ASK DAD-for EUROPE for CHRISTMAS
AN IDEAL PRESENT
AN OUTSTANDING BARGAIN ($210)
The UAC Travel Committee in association with the University of Michigan
can offer you the most reliable, most convenient charter flights to Europe on
the Michigan campus. We fly only International Air Transit Association ap-
proved jets-regularly scheduled airlines-TWA, Air Canada, and Sabena
Belgian Airways. They can offer you the reliability in backup equipment,
communication and punctuality which you should expect. They offer the best
first class service (Plus there is a free, open bar!). We drop you off in London
and return from the continent. This saves you the hastle and expense (approx.
$25) of returning to London for your return flight. Since UAC is a non-profit
organization, we return to the passengers all of the profits as rebates. Last
year one flight received $18.50 passenger as a rebate.
IT IS ALL AS GOOD AS IT SOUNDS
STOP BY OR CALL FOR DATES AND PRICES

fuss without any bother
r
C
- There's a difference betw een fussing
and bothering.
Fussing is doing something you like.t* '
And bothering is doing something you don't like. 3 "Goodpeng:
The Norelco Home Beauty Salon is for girls who love to;
fuss about the way they look.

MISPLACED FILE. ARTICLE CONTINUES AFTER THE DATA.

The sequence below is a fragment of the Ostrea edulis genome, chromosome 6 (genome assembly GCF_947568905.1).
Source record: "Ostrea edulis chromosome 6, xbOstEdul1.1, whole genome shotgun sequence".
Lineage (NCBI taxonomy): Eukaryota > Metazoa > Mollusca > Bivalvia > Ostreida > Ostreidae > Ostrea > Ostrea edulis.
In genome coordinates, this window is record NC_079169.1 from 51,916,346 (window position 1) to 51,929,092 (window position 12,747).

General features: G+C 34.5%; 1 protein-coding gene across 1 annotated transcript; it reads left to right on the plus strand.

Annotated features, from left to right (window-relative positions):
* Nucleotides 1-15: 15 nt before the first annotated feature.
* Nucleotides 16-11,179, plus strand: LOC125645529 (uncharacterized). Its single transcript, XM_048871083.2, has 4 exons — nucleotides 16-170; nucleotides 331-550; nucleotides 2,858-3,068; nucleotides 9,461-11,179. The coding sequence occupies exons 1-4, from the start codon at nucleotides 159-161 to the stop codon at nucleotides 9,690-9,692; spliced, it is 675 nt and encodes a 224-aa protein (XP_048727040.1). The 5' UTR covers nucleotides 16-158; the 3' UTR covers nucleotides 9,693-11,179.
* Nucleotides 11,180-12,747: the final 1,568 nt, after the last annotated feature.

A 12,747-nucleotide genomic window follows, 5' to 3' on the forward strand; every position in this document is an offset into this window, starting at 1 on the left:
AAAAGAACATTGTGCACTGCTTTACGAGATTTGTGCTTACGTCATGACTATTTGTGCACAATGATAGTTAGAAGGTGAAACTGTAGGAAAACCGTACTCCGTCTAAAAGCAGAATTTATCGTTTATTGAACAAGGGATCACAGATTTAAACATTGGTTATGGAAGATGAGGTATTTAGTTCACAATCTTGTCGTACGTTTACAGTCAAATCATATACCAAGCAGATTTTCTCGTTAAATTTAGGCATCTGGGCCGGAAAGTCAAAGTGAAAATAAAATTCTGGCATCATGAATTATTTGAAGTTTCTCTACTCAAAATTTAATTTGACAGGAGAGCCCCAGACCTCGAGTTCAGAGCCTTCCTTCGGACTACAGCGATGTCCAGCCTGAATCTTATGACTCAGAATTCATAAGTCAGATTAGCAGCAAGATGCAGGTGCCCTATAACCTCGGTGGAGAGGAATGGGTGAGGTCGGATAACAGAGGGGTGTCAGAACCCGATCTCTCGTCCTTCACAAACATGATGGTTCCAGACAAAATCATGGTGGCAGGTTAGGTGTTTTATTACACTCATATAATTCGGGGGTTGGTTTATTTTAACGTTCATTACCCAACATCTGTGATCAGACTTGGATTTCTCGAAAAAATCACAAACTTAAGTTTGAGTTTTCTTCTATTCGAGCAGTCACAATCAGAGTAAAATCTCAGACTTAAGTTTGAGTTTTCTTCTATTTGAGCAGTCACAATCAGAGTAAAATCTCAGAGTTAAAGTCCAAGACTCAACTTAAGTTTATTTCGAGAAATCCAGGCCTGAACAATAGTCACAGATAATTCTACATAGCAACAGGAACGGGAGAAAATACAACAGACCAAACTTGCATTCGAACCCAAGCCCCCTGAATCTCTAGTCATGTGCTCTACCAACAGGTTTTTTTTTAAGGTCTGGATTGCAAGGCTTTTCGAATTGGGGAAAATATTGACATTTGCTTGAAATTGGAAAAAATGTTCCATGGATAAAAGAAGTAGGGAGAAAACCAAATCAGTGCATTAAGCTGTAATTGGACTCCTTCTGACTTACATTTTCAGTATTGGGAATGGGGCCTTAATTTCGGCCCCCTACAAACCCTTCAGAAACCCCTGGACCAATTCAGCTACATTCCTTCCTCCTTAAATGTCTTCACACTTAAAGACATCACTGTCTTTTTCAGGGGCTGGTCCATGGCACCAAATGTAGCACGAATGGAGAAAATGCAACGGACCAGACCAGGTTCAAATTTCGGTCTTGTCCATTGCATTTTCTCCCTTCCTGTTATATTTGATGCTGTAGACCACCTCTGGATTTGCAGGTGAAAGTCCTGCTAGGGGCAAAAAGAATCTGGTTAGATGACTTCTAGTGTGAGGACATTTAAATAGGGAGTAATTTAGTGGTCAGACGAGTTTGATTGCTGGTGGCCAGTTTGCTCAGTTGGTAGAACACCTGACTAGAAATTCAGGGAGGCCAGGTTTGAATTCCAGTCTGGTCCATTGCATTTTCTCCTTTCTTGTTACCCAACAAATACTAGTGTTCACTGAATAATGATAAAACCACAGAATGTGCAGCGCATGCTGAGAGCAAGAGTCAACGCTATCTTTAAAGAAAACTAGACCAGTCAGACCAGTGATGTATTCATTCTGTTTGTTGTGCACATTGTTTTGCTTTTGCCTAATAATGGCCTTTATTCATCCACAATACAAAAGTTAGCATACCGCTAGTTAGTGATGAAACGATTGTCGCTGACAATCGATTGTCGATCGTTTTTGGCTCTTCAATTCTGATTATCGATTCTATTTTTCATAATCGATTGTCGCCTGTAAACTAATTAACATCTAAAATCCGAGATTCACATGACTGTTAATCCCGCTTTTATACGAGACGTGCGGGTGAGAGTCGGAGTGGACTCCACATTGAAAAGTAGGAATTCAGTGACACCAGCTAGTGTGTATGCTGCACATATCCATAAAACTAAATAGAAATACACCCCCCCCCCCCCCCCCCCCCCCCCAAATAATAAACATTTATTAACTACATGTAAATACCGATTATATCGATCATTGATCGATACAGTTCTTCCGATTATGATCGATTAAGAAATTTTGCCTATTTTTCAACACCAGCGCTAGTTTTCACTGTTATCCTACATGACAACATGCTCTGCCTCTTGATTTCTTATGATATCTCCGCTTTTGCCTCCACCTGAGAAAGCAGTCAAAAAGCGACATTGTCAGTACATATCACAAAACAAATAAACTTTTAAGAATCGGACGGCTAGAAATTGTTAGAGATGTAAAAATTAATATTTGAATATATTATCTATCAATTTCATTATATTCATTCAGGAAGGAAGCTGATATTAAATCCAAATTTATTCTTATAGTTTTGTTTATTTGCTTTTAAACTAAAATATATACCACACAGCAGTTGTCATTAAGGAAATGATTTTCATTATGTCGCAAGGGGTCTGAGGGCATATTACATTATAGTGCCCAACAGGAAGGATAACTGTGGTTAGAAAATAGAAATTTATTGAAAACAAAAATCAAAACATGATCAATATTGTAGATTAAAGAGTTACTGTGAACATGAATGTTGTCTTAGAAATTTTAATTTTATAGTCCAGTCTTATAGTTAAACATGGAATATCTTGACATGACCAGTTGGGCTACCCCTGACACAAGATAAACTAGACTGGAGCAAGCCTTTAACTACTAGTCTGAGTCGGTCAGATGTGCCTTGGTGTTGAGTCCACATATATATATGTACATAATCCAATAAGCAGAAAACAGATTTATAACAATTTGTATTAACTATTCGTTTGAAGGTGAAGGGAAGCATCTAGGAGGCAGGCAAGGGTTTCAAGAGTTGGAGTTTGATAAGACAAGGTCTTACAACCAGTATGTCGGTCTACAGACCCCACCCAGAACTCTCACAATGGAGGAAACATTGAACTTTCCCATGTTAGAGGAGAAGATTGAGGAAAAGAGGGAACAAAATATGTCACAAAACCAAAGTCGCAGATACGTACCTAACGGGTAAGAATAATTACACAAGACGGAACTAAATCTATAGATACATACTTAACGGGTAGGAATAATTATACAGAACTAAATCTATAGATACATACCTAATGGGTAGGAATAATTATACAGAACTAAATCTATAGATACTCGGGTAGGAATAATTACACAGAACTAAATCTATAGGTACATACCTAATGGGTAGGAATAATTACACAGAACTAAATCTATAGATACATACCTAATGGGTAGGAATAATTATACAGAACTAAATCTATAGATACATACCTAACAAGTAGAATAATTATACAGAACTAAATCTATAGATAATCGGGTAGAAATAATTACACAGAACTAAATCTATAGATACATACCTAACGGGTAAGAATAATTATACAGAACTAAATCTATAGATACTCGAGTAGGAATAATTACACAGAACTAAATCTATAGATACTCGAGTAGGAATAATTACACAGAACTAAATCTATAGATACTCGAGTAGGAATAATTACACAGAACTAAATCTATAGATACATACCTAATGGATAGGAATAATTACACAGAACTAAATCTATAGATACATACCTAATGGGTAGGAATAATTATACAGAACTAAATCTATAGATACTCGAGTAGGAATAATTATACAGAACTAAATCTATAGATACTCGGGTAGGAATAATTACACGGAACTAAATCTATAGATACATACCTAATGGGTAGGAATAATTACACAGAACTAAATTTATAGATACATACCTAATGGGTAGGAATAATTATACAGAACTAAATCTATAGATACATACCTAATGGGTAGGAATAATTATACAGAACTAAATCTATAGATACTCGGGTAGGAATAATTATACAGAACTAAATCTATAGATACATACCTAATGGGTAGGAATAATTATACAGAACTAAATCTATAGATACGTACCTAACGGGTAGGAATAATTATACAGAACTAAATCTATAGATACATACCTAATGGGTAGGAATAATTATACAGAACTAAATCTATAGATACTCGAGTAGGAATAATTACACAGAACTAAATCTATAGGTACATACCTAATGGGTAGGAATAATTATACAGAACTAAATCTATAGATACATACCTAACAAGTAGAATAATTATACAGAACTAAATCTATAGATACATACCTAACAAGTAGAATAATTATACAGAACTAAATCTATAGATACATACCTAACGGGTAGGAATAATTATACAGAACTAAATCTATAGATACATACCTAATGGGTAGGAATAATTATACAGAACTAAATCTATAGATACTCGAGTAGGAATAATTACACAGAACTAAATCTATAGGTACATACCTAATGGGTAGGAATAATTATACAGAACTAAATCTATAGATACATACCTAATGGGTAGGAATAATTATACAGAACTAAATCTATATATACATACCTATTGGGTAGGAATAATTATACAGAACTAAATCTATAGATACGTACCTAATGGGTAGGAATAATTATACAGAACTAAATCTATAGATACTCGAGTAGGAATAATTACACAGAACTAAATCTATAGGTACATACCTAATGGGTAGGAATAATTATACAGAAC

There are 10 attachments to fuss with. You can get a fast,;
close, very gentle shave on your legs and your underarms. Or trim
the stray ends of your hairdo. Then change attachments and
fuss a little with your fingernails.}

*Los Angeles 11 0
Baltimore 7 4
Atlanta 3 8
San Francisco 3 7
EASTERN CONFERENCE
Century Division
*Cleveland 8 2
St. Louis 4 6
New York 3 -8
Pittsburgh 1 10
Capitol Division
Dallas 8 2
Washington 5 4
Philadelphia 4 6
New Orleans 4 7
*Clinchmed division title.
Yesterday's Result
San Francisco 42, Chicago 21
Today's Games

1
1
0
0
1
2

01
0
0
2

1.000
.Ai

.273 New York
.300 Houston
Buffalo
Boston
Miami
.800
.400 Oakland
.273 Kansas Ci
.091 San Diego
Cincinnati
.500 Denver
.556
.400 New Yorl
.364
Denver al
Boston a
Buffaloa
Cincinna

2
Western Division
10
y 10

9 4
56&
4 8
4 8

9
1
2

0
2
0
0
1
1
0
0
1

It

i

66
4 7
4 7

Yesterday's Result
rk 34, Houston 26.
Today's Games
at Miami.
t San Diego.
at Kansas City.
ti at Oakland.

.692
.455
.333
.333
.182
.909
.833
.500
.364
.364

ABRAHAM KAPLAN
Professor of Philosophy
WILL PRESENT A LECTURE ON
"THE PHILOSOPHY OF HASSIDISM"
SUNDAY, DEC. 7,8:00 P.M.
at THE HOUSE
1429 Hill St.
STUDENTS AND FACULTY
ARE INVITED
BUILDER'S MODEL
FURNITURE SALE
Decorator selected furniture and accessories

fl